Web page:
Anastasia Gubinskaya/istockphoto

If you’re fluent in multiple languages, you can utilize those skills as an interpreter or translator. This is work that can often be performed from the comfort of your own home. Global businesses may not have a full-time need for translation services, so you may be able to step in and help them as a contractor. According to the U.S. Bureau of Labor Statistics, the most recently gathered median annual earning for an interpreter/translator was $52,330. 


Pet owners spare few expenses when it comes to pet care. And since many people adopted new pets during the pandemic, a pet walking or pet care business could provide a big market in many locations. Once you land your first few clients, you can then focus on getting referrals from those successes. Nationally, dog walkers make an average of $29,000 from dog walking, though it’s important to remember that it varies by region and that not all dog walkers view it as a full-time job. 


Creating an online course is a fun way to share your knowledge about topics or skills you’re passionate about. There are many course platforms to choose from. All you need to do is create one or more videos and upload them to the teaching platform. Set a price and, ideally, you’ll soon make some sales. 


Designing and selling digital products (like videos or ebooks) is an easy business to set up, plus it becomes increasingly passive as you build up your library of products. From artwork to educational products, you simply upload your creations to your preferred platform so future customers can find your work. 


Gardens and landscaping became even more popular during the Covid lockdown. They remain favorite pursuits. If you’ve discovered that you have a green thumb, consider launching a landscaping or garden-care business to help your clients maintain beautiful yards all year long. Explore startup funding options to help finance new equipment if you need it.


Cleaning houses is a service that’s in demand in just about every city and town across the country. Decide what particular types of services you’ll offer and collect the necessary supplies. Also consider getting a general liability insurance policy to protect yourself and your new business since you’ll be in other peoples’ homes. House cleaning can pay from about $13.75 an hour to $19.75 an hour, but that may vary based on your location and what services exactly you’re providing, among other factors. (Learn more atOptions for a $50,000 Personal Loan)

Suphansa Subruayying/istockphoto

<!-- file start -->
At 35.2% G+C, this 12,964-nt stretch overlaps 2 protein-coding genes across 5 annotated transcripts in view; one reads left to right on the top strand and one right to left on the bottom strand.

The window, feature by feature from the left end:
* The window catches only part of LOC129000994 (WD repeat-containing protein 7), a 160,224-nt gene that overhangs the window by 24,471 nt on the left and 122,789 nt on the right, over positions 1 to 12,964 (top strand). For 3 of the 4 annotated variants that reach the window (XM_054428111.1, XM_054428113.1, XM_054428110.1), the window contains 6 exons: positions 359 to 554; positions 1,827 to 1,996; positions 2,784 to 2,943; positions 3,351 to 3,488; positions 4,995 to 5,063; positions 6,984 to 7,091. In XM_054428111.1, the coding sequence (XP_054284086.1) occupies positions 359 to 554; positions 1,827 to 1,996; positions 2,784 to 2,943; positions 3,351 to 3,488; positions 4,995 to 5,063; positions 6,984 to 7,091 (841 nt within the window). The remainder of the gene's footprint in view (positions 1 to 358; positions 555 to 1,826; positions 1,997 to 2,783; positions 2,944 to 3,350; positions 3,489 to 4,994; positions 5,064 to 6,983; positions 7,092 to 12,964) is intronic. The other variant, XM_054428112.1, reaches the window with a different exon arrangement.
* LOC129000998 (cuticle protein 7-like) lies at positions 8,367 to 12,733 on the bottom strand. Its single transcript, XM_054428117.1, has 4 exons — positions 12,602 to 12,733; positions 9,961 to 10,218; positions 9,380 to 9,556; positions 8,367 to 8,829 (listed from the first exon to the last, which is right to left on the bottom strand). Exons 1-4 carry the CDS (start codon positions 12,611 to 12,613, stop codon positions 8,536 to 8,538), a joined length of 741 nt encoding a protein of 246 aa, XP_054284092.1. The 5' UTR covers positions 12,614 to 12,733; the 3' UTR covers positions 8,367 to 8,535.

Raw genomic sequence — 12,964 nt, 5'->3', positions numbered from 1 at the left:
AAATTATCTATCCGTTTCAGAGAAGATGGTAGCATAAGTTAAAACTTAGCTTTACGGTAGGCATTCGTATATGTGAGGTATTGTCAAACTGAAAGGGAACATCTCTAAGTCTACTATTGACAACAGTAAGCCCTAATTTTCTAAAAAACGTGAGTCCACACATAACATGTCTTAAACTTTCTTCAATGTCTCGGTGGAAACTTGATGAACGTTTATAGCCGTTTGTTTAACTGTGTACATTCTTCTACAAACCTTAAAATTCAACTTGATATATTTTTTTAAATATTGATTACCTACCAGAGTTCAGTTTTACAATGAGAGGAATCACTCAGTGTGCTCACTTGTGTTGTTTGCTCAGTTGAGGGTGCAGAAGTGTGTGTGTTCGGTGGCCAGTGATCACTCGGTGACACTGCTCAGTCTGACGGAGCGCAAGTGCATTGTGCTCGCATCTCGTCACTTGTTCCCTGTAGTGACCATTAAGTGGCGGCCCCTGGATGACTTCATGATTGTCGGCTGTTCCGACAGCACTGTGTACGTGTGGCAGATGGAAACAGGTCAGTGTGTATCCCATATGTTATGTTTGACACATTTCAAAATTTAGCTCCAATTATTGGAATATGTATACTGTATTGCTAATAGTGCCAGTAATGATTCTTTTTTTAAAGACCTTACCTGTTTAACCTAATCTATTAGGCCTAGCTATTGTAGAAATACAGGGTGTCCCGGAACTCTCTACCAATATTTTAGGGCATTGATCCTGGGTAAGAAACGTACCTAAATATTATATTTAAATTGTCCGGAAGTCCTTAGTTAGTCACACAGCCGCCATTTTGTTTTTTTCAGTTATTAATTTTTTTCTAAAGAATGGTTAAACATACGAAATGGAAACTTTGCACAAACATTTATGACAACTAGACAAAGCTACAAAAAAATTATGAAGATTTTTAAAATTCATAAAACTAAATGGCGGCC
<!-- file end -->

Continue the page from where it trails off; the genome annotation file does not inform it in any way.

If you have an artistic knack, consider opening an online shop to sell your own handcrafted goods. You can launch your own website or list your items for sale on an existing platform. You can either build up a stock of inventory first or opt for a made-to-order business model, which can help you save on startup costs.  

Liudmila Chernetska/istockphoto

Starting a dropshipping business can be ideal for people who enjoy online marketing. As a dropshipper, you curate goods from a wholesale supplier and market them for sale online. However, you don’t hold any inventory. Instead, the supplier handles shipping for you.


It’s easier than ever to launch your own interior design business, especially if you have some relevant design experience (your kitchen makeover!) to include in an online portfolio. There are a number of different services you might offer, like home staging, product curation, or online design plans. Consider picking a particular niche or style when you first get started so you can attract your ideal client.


You can start a tutoring business in person, but online tutors are also popular. Pick a subject you’re knowledgeable about, like math, language arts, or English as a second language. There are plenty of online platforms through which you can market your services, or you can network to find students in need of a tutor. Online tutors can make around $30 an hour or, if they teach advanced subjects, as much as $60 an hour. 


Starting your own virtual assistant business gives you a lot of flexibility in the type of work you do and the hours and location from which you work. You can offer a range of remote services as a virtual assistant, including managing schedules, sending emails, or even handling marketing activities. 


Opening a home daycare center is a more involved small business idea, but there’s definitely a need for this service. Be sure to check your area’s local rules and regulations about opening an in-home daycare center. It may be helpful to write a business plan to keep track of everything you need to do. Alternatively, you could start small by just babysitting or nannying for one family, or even working as a parents’ helper.

aquaArts studio/istockphoto

Video and audio content is increasingly popular, so you could offer voiceover services as your own business. It’s easier than ever before to do this as a remote job, plus you can get started with some inexpensive equipment, much of which you may already have, like a microphone, mic stand, headphones, and some recording and editing software. Prices for this service vary, but you might expect to make around $100 for a local radio commercial, up to $10,000 for a national television commercial, and anywhere from $200 to $300 an hour for an audiobook.

Dmytro Sheremeta/istockphoto

Flipping — finding and reselling or even fixing up and reselling — used items for a profit can be a great business idea if you love bargain-hunting at thrift stores, yard sales, or even clearance shelves. To get started with no budget, you can even flip your own unwanted items from your home on an online auction site, for instance. As you make a little money, you might want to start expanding your inventory.


Starting any new business takes some work, but the rewards are often worth it. As you get more involved in a new business — and even as it gets more profitable — you may find you need to put more resources into it. You can launch your next idea by exploring financing options.

This article originally appeared on and was syndicated by